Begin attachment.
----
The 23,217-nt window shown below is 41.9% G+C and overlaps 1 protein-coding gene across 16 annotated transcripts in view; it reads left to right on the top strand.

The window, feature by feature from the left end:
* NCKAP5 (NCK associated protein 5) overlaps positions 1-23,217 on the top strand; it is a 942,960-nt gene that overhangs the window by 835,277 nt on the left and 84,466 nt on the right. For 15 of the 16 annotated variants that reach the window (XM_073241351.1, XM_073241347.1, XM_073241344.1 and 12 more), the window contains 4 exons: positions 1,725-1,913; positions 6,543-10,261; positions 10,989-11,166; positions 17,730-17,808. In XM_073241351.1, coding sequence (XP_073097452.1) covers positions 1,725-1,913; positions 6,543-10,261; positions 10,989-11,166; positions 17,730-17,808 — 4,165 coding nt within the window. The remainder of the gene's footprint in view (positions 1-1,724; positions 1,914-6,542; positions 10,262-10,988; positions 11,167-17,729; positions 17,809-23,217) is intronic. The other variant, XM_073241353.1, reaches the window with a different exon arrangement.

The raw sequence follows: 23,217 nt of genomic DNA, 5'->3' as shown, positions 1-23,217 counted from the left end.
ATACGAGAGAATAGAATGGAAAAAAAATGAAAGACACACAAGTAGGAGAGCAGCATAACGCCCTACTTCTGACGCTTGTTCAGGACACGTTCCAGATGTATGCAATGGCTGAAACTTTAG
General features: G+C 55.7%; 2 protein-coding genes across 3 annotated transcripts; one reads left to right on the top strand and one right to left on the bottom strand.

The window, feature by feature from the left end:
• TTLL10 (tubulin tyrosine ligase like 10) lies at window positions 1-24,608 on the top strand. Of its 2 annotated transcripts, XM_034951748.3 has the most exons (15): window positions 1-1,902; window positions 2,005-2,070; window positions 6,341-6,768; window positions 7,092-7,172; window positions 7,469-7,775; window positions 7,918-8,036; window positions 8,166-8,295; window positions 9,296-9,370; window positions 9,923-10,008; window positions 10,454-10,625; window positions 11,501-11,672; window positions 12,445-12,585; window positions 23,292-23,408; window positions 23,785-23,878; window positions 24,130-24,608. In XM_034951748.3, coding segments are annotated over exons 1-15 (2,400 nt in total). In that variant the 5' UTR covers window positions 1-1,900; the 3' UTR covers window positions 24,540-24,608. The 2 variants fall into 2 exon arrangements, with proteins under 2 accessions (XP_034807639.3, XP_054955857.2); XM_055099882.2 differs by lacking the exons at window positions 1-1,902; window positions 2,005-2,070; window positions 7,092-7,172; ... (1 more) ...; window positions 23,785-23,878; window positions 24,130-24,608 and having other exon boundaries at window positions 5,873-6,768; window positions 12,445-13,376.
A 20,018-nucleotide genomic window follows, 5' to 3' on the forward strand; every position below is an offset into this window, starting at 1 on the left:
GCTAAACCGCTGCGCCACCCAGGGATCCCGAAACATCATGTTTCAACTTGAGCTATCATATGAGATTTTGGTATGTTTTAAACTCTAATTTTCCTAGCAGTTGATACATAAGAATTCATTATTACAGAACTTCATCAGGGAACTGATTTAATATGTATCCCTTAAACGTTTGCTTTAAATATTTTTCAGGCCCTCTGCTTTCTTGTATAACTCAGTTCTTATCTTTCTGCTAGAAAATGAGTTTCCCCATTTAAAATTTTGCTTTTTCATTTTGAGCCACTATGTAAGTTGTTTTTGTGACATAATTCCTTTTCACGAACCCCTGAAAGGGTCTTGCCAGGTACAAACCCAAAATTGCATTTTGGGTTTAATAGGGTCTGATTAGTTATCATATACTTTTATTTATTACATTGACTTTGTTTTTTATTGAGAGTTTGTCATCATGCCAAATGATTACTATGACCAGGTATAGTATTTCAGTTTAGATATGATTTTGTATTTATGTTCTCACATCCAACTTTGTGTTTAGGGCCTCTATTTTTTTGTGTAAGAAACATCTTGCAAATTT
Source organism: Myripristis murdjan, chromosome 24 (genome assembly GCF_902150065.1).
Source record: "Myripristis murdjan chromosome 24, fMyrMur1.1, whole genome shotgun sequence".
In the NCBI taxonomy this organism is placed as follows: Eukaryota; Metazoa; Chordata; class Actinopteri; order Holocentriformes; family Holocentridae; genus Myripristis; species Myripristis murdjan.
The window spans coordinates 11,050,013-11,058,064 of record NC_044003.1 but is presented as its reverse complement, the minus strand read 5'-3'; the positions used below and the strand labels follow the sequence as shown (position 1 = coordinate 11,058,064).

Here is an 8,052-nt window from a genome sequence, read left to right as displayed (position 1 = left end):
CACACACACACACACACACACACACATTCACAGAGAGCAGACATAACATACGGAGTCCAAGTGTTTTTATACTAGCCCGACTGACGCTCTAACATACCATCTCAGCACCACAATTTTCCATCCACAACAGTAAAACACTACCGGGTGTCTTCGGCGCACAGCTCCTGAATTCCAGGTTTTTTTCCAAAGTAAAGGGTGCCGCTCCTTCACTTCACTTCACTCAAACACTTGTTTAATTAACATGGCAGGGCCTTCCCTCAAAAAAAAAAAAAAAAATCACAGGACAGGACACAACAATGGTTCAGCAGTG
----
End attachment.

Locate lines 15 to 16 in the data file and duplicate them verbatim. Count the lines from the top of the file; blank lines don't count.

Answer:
Here is an 8,052-nt window from a genome sequence, read left to right as displayed (position 1 = left end):
CACACACACACACACACACACACACATTCACAGAGAGCAGACATAACATACGGAGTCCAAGTGTTTTTATACTAGCCCGACTGACGCTCTAACATACCATCTCAGCACCACAATTTTCCATCCACAACAGTAAAACACTACCGGGTGTCTTCGGCGCACAGCTCCTGAATTCCAGGTTTTTTTCCAAAGTAAAGGGTGCCGCTCCTTCACTTCACTTCACTCAAACACTTGTTTAATTAACATGGCAGGGCCTTCCCTCAAAAAAAAAAAAAAAAATCACAGGACAGGACACAACAATGGTTCAGCAGTG